Flash Fiction Challenge 100 – Day 97
Twenty-Eight Years Ago
I’ve lost the thread of what she is trying to tell me. All I know is I’ve done something wrong. I must have. She seems furious at me, and my seven-year-old brain is frantically searching for the magic phrase that will dissipate her anger, make her stop screaming at me.
If it were just the two of us, maybe I could deal with that. But it’s not just the two of us. Mrs. Henderson is scolding me (for whatever it was that I did wrong) in front of my entire second-grade math class.
Even as the hot piss begins running down my legs, I know two things; this woman is a monster, and I will never forget this humiliation (even if I don’t remember what I did to cause it.
No. Screw that. I was seven. I didn’t cause this bitch to do anything as drastic and humiliating as what she did to me. She was the adult; I was the child. What she did was wrong, period.
I told my folks what happened. Mom had to bring me clean pants to the school, and she looked good and angry for about an hour, during which she ranted and raved about having that fat-ass teacher fired.
But like so many projects, mom would pick up with vigor and enthusiasm; her anger cooled rather quickly. By the following morning, when it was time for me to return to school, return to her class, in particular, mom’s only parting words to me that morning were not to be so ‘damned sensitive’ today.
Mrs. Henderson’s right hand is squeezing my shoulder; it’s hurting me. I’m still crying about being yelled at and pissing my pants. My jeans are cold now, and I can’t remember a more miserable moment. I want to disappear.
The janitor, the one with the kind eyes, appears to mop up my pee.
Mrs. Henderson says nothing to him. In my mind, I begin to plan. I stop crying as I remember Mrs. Henderson always ignores the janitors as if they were invisible or some untouchable caste of people.
I’ve been busy learning. My studies have taken me to some pretty dark, hard-to-reach locations and to meet hundreds of unsavory people.
No one else sees her do it, but I did. I always watch her since the incident.
It was ‘show and tell’ day, and invariably some kid always chose to bring in a pet. Today Juliette brought in her hamster Reynaldo.
Mrs. Henderson came prepared. She’s smooth; I will give her that. I almost didn’t see her do it, but I’ve gotten good at watching her without her noticing my doing so.
After finishing her presentation about her furry best friend, Juliette returns him to his cage that sat on Mrs.Henderson’s desk.
As she went to pick up the creaky metal cage and return to her seat, Mrs. Henderson says, “Just leave him there until class is over, Miss Juliette.”
Her casual use of ‘Miss’ and ‘Mister’ usually indicated some vile cruelty was brewing in Mrs. Henderson’s twisted brain.
Then, like a magician with flawless misdirection, when the whole class’s attention was on Juliette explaining the rodent’s specific dietary needs, Mrs. Henderson sprinkled a few flakes of something into Reynaldo’s food bowl. Not once did Juliette say anything about white flaky powders being a part of Reynaldo’s diet.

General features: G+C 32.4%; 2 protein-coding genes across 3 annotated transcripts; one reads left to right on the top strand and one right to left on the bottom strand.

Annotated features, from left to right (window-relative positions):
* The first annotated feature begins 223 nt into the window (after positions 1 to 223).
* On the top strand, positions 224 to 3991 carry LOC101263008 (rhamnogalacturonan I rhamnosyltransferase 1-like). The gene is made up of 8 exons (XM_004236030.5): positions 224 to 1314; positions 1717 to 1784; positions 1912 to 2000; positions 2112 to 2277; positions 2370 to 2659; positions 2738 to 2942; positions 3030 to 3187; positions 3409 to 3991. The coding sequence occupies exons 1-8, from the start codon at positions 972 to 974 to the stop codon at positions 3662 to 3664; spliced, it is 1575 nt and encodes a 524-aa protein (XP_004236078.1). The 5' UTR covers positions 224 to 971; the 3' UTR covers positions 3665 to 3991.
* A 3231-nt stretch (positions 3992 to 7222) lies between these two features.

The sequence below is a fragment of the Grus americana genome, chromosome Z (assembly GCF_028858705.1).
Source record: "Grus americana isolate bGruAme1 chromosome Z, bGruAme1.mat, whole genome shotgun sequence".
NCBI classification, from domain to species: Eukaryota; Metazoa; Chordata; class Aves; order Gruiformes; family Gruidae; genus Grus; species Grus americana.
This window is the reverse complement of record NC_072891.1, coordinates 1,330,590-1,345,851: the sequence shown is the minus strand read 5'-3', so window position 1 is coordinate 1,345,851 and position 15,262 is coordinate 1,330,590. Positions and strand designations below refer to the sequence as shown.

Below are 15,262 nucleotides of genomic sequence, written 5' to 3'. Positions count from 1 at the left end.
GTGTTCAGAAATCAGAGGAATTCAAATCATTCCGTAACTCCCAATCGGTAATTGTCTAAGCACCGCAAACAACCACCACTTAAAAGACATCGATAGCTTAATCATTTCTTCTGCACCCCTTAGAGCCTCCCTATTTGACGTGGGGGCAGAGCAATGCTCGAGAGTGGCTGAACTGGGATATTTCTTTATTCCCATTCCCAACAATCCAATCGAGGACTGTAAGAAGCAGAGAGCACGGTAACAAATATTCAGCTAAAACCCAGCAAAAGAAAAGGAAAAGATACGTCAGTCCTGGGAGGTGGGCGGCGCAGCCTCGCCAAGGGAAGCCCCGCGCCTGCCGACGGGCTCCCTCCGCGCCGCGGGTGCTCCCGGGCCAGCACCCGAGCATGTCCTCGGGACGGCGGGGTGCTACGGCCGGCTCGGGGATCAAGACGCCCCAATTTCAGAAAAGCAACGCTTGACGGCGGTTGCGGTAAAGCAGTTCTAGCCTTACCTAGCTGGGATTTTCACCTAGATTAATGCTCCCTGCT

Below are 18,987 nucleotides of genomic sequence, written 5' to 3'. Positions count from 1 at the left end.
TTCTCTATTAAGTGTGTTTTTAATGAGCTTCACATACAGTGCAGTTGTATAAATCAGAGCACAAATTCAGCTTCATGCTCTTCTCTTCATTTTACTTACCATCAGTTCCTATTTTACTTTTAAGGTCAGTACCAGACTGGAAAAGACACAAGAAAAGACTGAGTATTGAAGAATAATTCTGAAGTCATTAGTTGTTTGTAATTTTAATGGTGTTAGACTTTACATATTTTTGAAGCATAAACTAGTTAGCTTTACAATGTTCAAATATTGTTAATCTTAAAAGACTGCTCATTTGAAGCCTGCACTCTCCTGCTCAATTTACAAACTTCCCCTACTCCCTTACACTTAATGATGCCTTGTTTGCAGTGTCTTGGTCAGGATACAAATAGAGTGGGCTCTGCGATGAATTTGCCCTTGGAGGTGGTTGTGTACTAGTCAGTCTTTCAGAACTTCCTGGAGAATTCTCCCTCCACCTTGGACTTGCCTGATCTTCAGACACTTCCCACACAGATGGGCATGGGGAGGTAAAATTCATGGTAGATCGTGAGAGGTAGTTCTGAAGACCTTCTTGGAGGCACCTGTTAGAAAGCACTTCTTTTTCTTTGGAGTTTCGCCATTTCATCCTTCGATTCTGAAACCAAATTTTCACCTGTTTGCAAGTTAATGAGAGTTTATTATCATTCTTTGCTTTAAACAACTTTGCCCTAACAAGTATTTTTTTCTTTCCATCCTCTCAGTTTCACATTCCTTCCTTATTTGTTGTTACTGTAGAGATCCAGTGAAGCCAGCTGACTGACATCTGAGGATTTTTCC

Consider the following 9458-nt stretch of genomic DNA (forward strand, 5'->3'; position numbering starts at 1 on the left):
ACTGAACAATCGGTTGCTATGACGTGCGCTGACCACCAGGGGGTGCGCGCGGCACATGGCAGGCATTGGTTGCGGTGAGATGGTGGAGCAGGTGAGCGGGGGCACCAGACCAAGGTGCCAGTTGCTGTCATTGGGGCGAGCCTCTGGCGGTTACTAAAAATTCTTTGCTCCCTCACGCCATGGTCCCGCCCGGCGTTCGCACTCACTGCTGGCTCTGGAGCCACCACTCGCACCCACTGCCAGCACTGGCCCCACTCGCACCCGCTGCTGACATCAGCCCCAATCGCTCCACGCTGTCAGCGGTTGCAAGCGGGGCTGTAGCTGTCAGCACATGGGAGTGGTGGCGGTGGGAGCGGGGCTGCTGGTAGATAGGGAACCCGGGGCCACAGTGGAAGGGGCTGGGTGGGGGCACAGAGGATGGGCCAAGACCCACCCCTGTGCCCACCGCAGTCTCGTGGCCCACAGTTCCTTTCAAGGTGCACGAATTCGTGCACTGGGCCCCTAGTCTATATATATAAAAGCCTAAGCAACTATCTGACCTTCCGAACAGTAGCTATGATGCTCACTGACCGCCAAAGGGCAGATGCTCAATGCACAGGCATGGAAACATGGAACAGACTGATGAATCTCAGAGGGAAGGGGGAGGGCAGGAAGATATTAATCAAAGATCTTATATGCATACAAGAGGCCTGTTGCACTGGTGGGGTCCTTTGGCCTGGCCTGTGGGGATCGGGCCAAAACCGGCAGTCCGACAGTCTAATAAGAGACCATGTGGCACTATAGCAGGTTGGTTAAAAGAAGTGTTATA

I wanted to say something, but again, I was only seven. And this was the woman that had publicly and permanently humiliated me.
Reynaldo died the next day.
Color me skeptical, but I think our teacher poisoned Juliette’s pet.
Today is the day; I know fortune will smile on my quest. I have hope.
I wheel my cart into her shabby classroom. It looks as I remember it looking from nearly three decades ago. She looks the same. It’s like I’ve traveled backward in time. The only thing that has aged is me.
She pays no attention to me. She doesn’t recognize me.
I collect the classroom’s three trash cans and dump them into mine.
My heart is pounding a mile a minute, but I’m ecstatic, hopeful that today is her last day at Sparta Elementary grade school.
I return her trash can; it brushes against her floral print skirt (which I swear to god is the same one she wore when I pissed my pants in front of the class. So careful was I to avoid making eye contact with anyone; my eyes stayed glued to the white skirt with blue-green flowers printed on it.
I step back to my cart and open my leather bag. I rummage around inside.
The crap you read about monsters is nonsense. Not in the sense that they don’t exist, but in how wildly wrong they get the details.
I pull out the wooden stake.
They say vampires only come out at night because the sun will incinerate them. What laughable nonsense.
My other hand extracts the heavy mallet.
There’s no way she is human. She was old twenty-eight years ago. She should be dead by now. Or look older; she doesn’t look older; she looks the same.
I step towards her back. She ignores me; she always ignores the janitors.
She’s grading papers or plotting some new cruelty she will inflict upon her charges tomorrow. I don’t know which.
I step right up behind her.
In a cold whisper, she hisses, “Well, if it isn’t Peter pants pisser! Make sure you don’t miss my heart, sonny.”
My heart threatens to stop, but then my stake and mallet are flying, and I’m praying my aim is true.